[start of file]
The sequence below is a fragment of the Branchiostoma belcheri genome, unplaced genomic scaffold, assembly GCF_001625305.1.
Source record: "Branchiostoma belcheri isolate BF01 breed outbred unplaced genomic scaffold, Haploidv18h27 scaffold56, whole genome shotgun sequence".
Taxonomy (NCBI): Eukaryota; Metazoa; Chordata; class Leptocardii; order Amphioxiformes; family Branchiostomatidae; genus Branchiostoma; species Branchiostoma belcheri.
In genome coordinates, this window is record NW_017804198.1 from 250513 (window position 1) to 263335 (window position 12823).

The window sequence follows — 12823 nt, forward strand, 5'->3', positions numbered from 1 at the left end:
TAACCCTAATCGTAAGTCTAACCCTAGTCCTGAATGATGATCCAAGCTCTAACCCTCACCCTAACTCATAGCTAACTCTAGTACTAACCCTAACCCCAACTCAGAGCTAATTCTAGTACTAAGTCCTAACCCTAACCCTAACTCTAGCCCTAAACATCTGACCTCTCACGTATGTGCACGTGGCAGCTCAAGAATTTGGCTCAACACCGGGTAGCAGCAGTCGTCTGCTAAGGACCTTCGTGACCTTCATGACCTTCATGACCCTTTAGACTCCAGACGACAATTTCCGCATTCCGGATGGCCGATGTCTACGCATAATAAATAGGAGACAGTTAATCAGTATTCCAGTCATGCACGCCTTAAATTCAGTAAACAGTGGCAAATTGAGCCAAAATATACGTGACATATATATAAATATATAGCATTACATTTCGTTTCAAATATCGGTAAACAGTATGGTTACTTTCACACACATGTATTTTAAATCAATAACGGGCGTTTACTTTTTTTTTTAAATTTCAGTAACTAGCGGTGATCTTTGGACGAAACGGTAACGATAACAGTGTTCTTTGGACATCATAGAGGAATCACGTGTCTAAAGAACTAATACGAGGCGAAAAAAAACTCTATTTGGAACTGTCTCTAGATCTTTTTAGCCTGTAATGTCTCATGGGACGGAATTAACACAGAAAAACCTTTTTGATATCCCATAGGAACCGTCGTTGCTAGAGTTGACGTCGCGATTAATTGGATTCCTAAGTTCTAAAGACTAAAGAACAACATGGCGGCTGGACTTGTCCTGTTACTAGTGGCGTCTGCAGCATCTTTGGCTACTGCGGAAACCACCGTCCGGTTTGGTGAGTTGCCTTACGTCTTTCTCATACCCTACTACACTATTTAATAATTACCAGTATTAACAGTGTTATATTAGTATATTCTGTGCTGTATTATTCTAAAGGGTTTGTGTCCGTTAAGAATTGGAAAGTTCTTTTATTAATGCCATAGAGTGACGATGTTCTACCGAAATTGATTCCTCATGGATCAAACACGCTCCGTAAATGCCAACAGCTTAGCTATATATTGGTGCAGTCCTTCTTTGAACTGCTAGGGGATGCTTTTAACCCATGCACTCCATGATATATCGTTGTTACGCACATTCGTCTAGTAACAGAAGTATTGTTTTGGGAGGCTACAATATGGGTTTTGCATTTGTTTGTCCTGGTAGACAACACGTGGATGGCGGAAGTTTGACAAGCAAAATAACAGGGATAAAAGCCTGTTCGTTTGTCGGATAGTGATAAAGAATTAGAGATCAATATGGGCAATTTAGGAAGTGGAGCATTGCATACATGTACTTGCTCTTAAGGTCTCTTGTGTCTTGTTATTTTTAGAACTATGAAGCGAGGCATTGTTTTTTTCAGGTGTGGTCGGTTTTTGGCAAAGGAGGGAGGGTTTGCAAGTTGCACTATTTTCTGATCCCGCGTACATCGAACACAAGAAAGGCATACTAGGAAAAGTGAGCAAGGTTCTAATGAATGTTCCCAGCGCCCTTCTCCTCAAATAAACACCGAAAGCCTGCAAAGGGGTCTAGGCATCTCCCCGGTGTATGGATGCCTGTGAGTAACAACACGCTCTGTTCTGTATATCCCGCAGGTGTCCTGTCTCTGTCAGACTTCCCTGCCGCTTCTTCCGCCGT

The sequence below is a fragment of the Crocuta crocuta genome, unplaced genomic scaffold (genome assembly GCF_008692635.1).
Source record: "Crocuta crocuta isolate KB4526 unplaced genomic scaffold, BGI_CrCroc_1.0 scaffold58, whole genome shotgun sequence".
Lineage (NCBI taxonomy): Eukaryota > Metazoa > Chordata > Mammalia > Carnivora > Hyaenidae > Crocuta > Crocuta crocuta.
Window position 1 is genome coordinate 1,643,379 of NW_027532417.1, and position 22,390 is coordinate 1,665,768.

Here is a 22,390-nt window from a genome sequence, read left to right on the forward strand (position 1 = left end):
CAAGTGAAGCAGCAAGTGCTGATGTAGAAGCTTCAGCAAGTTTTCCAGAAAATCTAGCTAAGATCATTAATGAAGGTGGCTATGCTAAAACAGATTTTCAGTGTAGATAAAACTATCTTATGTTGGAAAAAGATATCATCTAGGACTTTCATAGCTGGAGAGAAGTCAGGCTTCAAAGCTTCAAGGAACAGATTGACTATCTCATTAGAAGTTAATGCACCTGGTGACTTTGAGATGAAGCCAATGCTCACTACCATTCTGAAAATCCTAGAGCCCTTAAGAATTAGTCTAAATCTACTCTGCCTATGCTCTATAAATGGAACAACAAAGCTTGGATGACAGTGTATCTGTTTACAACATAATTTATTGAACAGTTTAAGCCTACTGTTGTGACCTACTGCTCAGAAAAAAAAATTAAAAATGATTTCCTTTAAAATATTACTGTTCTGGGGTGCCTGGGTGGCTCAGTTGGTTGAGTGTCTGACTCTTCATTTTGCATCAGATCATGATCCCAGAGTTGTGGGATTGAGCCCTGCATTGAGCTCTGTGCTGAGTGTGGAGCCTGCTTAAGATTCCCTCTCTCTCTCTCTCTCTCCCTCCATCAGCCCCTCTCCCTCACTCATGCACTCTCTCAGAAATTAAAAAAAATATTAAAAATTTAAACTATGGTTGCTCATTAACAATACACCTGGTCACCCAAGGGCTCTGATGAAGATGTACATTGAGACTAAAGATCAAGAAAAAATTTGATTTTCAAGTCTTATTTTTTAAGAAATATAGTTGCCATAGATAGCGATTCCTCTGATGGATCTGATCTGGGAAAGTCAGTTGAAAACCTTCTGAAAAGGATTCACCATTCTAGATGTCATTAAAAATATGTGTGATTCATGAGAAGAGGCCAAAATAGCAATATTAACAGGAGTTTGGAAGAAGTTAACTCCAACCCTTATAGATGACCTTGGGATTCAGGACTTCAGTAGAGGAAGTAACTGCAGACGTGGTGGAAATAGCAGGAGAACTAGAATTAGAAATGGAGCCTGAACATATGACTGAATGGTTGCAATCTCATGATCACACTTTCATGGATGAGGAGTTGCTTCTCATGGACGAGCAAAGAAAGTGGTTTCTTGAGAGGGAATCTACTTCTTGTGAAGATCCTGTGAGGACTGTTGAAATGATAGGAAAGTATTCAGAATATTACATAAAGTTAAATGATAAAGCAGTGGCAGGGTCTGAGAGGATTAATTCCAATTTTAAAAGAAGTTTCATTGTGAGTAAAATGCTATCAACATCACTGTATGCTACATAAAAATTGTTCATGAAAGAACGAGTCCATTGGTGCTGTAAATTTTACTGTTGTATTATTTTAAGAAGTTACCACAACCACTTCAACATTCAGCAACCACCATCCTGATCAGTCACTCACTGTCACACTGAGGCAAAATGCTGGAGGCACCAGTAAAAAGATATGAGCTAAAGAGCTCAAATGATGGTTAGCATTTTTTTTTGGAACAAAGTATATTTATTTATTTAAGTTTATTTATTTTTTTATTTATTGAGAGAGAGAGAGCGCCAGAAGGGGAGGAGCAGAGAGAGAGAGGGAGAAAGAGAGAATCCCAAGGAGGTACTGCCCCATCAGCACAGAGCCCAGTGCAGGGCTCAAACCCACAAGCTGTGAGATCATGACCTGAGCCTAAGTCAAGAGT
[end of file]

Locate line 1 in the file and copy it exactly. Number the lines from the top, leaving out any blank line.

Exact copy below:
The sequence below is a fragment of the Branchiostoma belcheri genome, unplaced genomic scaffold, assembly GCF_001625305.1.